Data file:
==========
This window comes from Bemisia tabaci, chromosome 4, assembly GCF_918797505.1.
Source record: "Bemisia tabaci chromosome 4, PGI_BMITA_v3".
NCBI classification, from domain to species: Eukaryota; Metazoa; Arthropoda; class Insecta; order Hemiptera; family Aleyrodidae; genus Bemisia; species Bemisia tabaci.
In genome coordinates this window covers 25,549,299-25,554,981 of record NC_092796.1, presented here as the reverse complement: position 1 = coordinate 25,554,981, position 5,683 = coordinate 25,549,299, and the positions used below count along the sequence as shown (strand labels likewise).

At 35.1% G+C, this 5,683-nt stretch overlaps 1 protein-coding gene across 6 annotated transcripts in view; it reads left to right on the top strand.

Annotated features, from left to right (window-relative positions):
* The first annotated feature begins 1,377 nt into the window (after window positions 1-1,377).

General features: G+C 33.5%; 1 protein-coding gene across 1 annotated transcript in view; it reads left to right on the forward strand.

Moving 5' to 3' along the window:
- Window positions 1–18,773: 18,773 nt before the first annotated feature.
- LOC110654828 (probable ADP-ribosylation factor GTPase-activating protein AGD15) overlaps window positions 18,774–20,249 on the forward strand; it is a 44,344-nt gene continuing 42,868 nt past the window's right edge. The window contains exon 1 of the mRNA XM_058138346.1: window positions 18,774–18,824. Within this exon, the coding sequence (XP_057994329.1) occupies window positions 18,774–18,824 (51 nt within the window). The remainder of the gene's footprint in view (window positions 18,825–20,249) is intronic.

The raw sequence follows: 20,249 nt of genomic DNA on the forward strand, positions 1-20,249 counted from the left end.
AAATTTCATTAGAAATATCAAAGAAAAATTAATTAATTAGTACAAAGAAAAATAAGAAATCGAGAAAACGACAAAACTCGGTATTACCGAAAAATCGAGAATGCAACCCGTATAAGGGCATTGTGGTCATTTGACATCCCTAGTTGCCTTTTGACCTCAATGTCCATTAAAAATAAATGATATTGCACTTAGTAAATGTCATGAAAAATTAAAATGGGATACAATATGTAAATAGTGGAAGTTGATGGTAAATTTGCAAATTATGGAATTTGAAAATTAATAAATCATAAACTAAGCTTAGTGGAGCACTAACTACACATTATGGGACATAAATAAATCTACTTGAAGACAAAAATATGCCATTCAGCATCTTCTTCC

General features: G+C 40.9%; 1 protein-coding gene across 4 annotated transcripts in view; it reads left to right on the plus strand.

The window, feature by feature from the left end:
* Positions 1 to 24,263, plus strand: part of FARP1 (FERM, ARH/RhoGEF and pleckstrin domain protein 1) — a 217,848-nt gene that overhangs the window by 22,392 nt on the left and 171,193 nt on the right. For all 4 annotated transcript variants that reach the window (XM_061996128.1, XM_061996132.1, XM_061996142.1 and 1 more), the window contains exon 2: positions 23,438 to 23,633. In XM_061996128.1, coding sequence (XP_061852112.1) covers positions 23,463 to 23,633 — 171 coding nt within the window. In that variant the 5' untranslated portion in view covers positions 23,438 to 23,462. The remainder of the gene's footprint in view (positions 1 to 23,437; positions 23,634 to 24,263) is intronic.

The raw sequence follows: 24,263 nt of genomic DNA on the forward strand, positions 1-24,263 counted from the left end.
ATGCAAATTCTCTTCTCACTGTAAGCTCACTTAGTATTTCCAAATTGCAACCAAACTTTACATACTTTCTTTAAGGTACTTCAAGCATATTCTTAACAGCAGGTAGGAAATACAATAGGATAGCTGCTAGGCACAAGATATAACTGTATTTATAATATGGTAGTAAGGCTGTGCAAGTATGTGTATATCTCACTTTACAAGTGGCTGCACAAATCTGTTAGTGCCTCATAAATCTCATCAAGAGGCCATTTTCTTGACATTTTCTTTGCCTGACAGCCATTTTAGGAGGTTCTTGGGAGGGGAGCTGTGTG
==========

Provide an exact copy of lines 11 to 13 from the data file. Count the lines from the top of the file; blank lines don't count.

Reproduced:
- LOC110654828 (probable ADP-ribosylation factor GTPase-activating protein AGD15) overlaps window positions 18,774–20,249 on the forward strand; it is a 44,344-nt gene continuing 42,868 nt past the window's right edge. The window contains exon 1 of the mRNA XM_058138346.1: window positions 18,774–18,824. Within this exon, the coding sequence (XP_057994329.1) occupies window positions 18,774–18,824 (51 nt within the window). The remainder of the gene's footprint in view (window positions 18,825–20,249) is intronic.

The raw sequence follows: 20,249 nt of genomic DNA on the forward strand, positions 1-20,249 counted from the left end.
AAATTTCATTAGAAATATCAAAGAAAAATTAATTAATTAGTACAAAGAAAAATAAGAAATCGAGAAAACGACAAAACTCGGTATTACCGAAAAATCGAGAATGCAACCCGTATAAGGGCATTGTGGTCATTTGACATCCCTAGTTGCCTTTTGACCTCAATGTCCATTAAAAATAAATGATATTGCACTTAGTAAATGTCATGAAAAATTAAAATGGGATACAATATGTAAATAGTGGAAGTTGATGGTAAATTTGCAAATTATGGAATTTGAAAATTAATAAATCATAAACTAAGCTTAGTGGAGCACTAACTACACATTATGGGACATAAATAAATCTACTTGAAGACAAAAATATGCCATTCAGCATCTTCTTCC